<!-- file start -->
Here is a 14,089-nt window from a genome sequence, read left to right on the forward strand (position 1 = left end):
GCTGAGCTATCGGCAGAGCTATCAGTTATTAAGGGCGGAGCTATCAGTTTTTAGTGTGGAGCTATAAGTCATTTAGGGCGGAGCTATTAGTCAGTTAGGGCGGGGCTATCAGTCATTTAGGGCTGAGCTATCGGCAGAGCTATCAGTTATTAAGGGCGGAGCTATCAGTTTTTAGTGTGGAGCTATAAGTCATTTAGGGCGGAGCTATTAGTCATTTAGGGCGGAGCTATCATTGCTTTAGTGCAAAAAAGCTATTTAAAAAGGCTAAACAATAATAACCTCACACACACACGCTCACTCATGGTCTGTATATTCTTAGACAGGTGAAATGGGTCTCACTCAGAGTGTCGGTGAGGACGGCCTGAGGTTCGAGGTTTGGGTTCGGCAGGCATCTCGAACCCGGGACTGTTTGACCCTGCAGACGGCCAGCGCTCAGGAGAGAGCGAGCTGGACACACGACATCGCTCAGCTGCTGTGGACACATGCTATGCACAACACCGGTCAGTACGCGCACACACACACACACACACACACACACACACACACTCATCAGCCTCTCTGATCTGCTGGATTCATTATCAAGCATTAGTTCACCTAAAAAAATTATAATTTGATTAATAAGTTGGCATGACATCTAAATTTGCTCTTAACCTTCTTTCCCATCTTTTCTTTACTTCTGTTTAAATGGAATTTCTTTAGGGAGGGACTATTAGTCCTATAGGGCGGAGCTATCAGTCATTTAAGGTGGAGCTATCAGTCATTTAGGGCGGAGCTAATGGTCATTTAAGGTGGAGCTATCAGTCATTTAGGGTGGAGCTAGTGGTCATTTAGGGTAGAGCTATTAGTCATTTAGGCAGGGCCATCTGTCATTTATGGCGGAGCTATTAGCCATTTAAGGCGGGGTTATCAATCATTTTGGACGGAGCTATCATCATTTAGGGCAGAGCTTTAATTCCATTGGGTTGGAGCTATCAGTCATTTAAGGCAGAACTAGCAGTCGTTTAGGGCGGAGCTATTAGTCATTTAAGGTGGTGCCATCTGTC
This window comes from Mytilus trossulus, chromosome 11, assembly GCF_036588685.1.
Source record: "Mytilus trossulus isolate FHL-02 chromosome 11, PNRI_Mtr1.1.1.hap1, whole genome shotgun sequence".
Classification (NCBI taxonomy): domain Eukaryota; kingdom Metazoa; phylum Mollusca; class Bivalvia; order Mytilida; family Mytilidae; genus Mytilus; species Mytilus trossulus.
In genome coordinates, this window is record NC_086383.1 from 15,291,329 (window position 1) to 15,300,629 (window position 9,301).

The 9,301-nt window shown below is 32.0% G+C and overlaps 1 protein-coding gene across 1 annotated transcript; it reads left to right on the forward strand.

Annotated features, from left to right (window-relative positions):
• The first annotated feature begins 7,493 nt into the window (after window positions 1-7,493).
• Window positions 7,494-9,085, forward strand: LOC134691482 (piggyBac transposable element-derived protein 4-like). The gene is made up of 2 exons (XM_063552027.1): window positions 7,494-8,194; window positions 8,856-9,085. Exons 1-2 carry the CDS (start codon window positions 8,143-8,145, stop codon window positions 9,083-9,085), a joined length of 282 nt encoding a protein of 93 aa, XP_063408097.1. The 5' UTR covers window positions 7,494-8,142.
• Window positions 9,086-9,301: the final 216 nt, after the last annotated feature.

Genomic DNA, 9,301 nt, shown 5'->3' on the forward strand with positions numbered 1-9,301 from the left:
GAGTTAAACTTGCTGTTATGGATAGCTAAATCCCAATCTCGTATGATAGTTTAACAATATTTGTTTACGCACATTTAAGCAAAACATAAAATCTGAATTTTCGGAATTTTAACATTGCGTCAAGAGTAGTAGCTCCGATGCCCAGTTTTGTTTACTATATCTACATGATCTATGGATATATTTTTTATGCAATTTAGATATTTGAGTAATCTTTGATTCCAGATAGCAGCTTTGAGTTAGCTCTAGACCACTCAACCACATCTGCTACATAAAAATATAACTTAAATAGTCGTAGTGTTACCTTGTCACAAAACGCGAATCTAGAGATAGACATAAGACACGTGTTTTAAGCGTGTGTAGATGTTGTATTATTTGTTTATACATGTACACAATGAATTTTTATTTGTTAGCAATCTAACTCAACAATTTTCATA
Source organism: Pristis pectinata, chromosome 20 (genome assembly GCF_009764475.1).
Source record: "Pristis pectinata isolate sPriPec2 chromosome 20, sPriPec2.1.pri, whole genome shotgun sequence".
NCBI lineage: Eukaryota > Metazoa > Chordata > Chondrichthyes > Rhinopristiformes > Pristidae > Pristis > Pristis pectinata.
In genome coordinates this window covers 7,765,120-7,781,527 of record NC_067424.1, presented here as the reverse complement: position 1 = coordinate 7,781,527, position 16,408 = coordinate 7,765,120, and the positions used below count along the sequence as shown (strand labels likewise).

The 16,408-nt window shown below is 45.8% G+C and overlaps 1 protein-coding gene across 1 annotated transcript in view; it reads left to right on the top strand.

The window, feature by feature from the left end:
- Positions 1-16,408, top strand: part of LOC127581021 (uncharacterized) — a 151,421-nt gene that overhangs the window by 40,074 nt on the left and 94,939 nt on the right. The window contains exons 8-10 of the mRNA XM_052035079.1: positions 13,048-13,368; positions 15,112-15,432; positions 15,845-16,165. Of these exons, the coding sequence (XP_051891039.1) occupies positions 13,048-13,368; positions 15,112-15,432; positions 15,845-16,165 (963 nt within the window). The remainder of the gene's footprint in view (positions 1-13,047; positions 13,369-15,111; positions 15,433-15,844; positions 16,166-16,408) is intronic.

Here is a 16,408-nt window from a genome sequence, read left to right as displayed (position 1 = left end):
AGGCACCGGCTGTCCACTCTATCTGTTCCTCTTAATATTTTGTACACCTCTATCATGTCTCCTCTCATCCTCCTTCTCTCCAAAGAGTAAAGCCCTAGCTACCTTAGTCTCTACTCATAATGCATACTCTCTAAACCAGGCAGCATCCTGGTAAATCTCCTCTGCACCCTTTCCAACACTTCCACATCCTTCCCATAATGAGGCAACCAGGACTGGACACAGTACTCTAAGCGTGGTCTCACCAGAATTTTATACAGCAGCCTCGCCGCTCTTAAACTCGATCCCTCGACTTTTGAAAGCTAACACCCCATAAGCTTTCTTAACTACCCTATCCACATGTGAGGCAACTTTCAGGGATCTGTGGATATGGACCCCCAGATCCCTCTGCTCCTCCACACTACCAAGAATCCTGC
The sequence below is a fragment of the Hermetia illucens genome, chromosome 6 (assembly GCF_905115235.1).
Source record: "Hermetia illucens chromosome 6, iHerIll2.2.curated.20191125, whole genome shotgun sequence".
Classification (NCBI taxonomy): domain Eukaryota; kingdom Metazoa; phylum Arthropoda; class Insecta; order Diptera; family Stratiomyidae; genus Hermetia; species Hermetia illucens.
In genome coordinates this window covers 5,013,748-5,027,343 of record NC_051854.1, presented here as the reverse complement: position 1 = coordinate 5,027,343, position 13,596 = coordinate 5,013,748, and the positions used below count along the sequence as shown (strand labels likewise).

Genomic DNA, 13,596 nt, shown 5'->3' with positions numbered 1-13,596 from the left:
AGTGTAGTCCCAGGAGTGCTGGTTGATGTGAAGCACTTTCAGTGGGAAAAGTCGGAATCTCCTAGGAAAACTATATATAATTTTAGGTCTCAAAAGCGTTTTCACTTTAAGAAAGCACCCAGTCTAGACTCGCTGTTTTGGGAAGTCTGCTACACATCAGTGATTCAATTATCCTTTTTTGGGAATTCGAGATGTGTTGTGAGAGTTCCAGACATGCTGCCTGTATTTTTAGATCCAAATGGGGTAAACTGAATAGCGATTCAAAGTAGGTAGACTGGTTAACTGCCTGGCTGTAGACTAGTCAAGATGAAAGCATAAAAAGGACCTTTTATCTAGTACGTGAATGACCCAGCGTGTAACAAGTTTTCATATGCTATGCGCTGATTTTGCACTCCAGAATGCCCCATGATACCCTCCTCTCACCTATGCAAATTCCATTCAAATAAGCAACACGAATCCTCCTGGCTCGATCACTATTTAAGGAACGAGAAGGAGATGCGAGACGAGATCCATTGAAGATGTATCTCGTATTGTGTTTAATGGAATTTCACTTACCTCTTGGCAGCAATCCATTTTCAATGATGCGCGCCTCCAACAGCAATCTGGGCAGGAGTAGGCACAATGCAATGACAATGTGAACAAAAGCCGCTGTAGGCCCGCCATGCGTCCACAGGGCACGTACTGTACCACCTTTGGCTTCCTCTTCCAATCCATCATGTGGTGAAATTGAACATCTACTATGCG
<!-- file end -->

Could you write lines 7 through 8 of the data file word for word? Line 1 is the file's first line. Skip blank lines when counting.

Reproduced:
The 9,301-nt window shown below is 32.0% G+C and overlaps 1 protein-coding gene across 1 annotated transcript; it reads left to right on the forward strand.

Annotated features, from left to right (window-relative positions):